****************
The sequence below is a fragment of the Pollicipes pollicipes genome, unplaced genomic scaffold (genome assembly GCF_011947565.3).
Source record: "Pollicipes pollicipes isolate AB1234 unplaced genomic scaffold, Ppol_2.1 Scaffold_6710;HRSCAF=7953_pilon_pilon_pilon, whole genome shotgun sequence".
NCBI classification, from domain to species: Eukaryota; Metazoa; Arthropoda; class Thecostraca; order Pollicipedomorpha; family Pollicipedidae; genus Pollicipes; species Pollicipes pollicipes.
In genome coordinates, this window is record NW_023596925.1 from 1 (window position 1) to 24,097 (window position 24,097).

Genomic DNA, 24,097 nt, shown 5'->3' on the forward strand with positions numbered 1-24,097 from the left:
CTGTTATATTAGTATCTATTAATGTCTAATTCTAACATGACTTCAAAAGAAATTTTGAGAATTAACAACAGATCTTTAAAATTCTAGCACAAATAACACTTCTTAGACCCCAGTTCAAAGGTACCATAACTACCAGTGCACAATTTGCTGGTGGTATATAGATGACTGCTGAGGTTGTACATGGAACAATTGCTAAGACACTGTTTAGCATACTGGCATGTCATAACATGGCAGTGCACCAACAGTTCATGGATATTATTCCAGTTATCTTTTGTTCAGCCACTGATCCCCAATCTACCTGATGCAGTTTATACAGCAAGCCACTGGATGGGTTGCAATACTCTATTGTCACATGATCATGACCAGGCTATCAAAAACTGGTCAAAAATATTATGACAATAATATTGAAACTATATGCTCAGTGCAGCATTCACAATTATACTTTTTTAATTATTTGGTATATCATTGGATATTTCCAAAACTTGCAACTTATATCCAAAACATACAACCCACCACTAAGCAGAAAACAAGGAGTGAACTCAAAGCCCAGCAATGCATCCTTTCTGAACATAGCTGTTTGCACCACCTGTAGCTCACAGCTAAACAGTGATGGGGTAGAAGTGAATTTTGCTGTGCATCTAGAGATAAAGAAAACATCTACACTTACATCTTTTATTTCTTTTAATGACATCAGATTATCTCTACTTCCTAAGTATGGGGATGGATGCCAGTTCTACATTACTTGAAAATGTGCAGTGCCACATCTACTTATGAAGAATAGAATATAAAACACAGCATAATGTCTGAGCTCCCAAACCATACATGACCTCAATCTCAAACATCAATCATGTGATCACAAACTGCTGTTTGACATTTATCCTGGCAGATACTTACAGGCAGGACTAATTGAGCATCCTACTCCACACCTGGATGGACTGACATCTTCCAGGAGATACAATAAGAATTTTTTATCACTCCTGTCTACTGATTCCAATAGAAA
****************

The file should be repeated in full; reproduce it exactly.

The sequence below is a fragment of the Pollicipes pollicipes genome, unplaced genomic scaffold (genome assembly GCF_011947565.3).
Source record: "Pollicipes pollicipes isolate AB1234 unplaced genomic scaffold, Ppol_2.1 Scaffold_6710;HRSCAF=7953_pilon_pilon_pilon, whole genome shotgun sequence".
NCBI classification, from domain to species: Eukaryota; Metazoa; Arthropoda; class Thecostraca; order Pollicipedomorpha; family Pollicipedidae; genus Pollicipes; species Pollicipes pollicipes.
In genome coordinates, this window is record NW_023596925.1 from 1 (window position 1) to 24,097 (window position 24,097).

Genomic DNA, 24,097 nt, shown 5'->3' on the forward strand with positions numbered 1-24,097 from the left:
CTGTTATATTAGTATCTATTAATGTCTAATTCTAACATGACTTCAAAAGAAATTTTGAGAATTAACAACAGATCTTTAAAATTCTAGCACAAATAACACTTCTTAGACCCCAGTTCAAAGGTACCATAACTACCAGTGCACAATTTGCTGGTGGTATATAGATGACTGCTGAGGTTGTACATGGAACAATTGCTAAGACACTGTTTAGCATACTGGCATGTCATAACATGGCAGTGCACCAACAGTTCATGGATATTATTCCAGTTATCTTTTGTTCAGCCACTGATCCCCAATCTACCTGATGCAGTTTATACAGCAAGCCACTGGATGGGTTGCAATACTCTATTGTCACATGATCATGACCAGGCTATCAAAAACTGGTCAAAAATATTATGACAATAATATTGAAACTATATGCTCAGTGCAGCATTCACAATTATACTTTTTTAATTATTTGGTATATCATTGGATATTTCCAAAACTTGCAACTTATATCCAAAACATACAACCCACCACTAAGCAGAAAACAAGGAGTGAACTCAAAGCCCAGCAATGCATCCTTTCTGAACATAGCTGTTTGCACCACCTGTAGCTCACAGCTAAACAGTGATGGGGTAGAAGTGAATTTTGCTGTGCATCTAGAGATAAAGAAAACATCTACACTTACATCTTTTATTTCTTTTAATGACATCAGATTATCTCTACTTCCTAAGTATGGGGATGGATGCCAGTTCTACATTACTTGAAAATGTGCAGTGCCACATCTACTTATGAAGAATAGAATATAAAACACAGCATAATGTCTGAGCTCCCAAACCATACATGACCTCAATCTCAAACATCAATCATGTGATCACAAACTGCTGTTTGACATTTATCCTGGCAGATACTTACAGGCAGGACTAATTGAGCATCCTACTCCACACCTGGATGGACTGACATCTTCCAGGAGATACAATAAGAATTTTTTATCACTCCTGTCTACTGATTCCAATAGAAA